Magna Carda: A hip hop outfit featuring a sizeable live band. The combination of good lyrics, a strong frontwoman, solid beats, and proficient musicianship made for a winning combination. They won a major grant later in the evening.
Carson McHone: A country singer/songwriter with a good voice and a standard backing band. The music was decent and she was inventive enough to carefully avoid too much cliché. One of her two songs was "Dram Shop Girl", which appears to be getting some attention. She also won a major grant later in the evening.
Harvest Thieves: A weighty Americana or alt-country band. I particularly liked the keyboardist/mandolinist's contributions, but the group wasn't particularly exceptional otherwise. The other memorable aspect was that they had an incredibly tall extra electric guitarist that I could swear I've seen somewhere else before.
Ray Prim: A self-described "singer soulwriter", but in truth he and his band landed in a nebulous space between a variety of genres. I appreciated that I had a really hard time trying to figure out what labels were appropriate. Prim was a strong frontman, and his two backing vocalists were nice additions even if I'm not sure how much the second one added. (This may be the first time I've seen a band with any number of male backing vocalists that did not play instruments.) The musicianship was just as solid as the vocals, and I thoroughly enjoyed the contribution and energy of the keyboardist, the violinist, and the violist. The rhythm section was similarly on point. This was one of the strongest performances of the night, and I wasn't surprised at all when they won one of the major awards.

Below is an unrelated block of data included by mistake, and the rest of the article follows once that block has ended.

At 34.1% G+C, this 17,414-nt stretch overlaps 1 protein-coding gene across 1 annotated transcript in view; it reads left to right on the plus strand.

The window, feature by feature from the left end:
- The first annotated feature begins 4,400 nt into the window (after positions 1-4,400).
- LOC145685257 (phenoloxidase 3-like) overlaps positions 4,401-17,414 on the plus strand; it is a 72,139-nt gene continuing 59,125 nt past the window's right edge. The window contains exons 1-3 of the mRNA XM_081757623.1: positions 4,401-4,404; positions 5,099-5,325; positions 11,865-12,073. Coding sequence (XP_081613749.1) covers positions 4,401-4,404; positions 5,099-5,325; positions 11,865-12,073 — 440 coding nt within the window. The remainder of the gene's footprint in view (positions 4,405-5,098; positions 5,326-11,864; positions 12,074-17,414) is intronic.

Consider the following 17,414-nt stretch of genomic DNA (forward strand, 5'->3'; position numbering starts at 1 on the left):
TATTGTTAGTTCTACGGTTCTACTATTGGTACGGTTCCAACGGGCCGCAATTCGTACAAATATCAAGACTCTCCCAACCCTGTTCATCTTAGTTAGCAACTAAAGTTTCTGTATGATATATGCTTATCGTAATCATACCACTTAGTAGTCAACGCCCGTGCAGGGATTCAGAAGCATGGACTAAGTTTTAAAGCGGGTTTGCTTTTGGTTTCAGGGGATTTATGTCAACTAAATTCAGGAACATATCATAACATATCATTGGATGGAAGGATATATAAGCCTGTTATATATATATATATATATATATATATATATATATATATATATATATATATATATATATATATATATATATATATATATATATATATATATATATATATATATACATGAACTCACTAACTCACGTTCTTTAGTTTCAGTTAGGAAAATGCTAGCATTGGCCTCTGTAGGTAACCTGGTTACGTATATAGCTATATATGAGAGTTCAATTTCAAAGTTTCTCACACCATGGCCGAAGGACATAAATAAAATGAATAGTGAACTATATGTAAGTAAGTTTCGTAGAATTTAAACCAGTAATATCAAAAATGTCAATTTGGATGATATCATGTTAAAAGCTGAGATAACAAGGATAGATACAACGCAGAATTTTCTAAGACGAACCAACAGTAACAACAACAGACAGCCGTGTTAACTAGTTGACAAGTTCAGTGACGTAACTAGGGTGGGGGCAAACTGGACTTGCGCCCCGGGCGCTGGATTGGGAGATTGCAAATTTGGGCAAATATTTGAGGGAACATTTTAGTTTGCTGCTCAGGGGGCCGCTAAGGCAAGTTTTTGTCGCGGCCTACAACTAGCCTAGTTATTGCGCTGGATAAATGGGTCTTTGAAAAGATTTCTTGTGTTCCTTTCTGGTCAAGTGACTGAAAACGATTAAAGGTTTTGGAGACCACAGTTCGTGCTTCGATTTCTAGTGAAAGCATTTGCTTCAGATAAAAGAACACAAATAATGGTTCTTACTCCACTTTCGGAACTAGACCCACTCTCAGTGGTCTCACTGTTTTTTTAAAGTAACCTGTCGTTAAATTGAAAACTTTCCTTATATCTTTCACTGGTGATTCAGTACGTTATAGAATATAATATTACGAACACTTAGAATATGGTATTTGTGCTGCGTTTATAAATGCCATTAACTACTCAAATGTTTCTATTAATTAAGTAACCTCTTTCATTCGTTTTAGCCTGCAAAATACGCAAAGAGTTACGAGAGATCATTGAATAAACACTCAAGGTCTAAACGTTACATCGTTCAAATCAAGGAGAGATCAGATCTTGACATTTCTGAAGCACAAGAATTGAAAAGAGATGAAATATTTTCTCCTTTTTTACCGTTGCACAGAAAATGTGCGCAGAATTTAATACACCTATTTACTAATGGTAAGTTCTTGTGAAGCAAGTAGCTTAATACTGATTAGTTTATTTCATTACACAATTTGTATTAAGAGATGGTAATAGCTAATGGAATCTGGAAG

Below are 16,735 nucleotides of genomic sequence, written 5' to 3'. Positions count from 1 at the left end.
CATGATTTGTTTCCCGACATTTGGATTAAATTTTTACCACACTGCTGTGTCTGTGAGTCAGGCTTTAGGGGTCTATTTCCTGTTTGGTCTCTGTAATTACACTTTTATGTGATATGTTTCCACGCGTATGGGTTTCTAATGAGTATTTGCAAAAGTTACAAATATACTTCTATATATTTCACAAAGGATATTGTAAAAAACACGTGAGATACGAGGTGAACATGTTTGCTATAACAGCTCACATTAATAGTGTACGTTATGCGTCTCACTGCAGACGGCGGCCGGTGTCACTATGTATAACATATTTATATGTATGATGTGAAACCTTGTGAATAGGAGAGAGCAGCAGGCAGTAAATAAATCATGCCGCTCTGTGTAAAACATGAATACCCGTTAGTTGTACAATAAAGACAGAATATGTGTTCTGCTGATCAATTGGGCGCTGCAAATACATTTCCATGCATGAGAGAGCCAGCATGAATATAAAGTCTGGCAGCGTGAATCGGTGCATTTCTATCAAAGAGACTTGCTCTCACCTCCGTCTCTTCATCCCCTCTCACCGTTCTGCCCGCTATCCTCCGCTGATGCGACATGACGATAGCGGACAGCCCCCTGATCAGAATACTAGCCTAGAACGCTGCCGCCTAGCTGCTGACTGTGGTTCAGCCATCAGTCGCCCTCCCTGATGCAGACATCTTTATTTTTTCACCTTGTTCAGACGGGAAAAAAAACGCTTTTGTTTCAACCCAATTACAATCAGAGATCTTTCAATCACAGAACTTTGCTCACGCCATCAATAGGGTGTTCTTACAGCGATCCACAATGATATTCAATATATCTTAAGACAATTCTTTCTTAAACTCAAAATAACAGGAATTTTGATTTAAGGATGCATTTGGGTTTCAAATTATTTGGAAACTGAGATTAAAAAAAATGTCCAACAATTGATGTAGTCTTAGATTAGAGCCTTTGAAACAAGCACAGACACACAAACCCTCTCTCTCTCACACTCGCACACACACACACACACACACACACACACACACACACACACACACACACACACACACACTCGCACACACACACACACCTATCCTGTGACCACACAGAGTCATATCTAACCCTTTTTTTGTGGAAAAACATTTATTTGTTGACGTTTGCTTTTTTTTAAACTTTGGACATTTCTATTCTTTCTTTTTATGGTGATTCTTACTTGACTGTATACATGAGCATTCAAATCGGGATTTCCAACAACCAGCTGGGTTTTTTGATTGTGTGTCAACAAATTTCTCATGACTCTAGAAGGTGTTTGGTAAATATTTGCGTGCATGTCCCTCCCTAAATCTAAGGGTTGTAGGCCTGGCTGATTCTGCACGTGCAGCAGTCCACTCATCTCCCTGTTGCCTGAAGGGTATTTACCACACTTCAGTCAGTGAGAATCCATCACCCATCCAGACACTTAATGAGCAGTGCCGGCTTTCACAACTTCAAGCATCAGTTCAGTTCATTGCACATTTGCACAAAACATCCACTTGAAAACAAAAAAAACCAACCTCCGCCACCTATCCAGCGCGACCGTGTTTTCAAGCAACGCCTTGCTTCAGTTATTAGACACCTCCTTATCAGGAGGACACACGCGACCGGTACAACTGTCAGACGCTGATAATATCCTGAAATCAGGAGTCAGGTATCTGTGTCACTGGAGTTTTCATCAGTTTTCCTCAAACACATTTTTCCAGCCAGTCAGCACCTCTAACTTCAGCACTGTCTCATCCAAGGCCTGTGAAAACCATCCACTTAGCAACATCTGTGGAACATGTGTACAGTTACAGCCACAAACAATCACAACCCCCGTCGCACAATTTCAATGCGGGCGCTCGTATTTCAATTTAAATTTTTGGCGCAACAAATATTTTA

Calliope Musicals: I'd been meaning to see this band all year and I finally got my chance. They are a delightfully bizarre blend of indie rock, folk, psychedelia, an art project, and a party band. The B-52s might be the best reference point, but even that isn't a perfect comparison. There were multiple dancers in various costumes, and the primary lead instrument was an electric xylophone. (I didn't even know that existed.) Their extremely high energy was enchanting.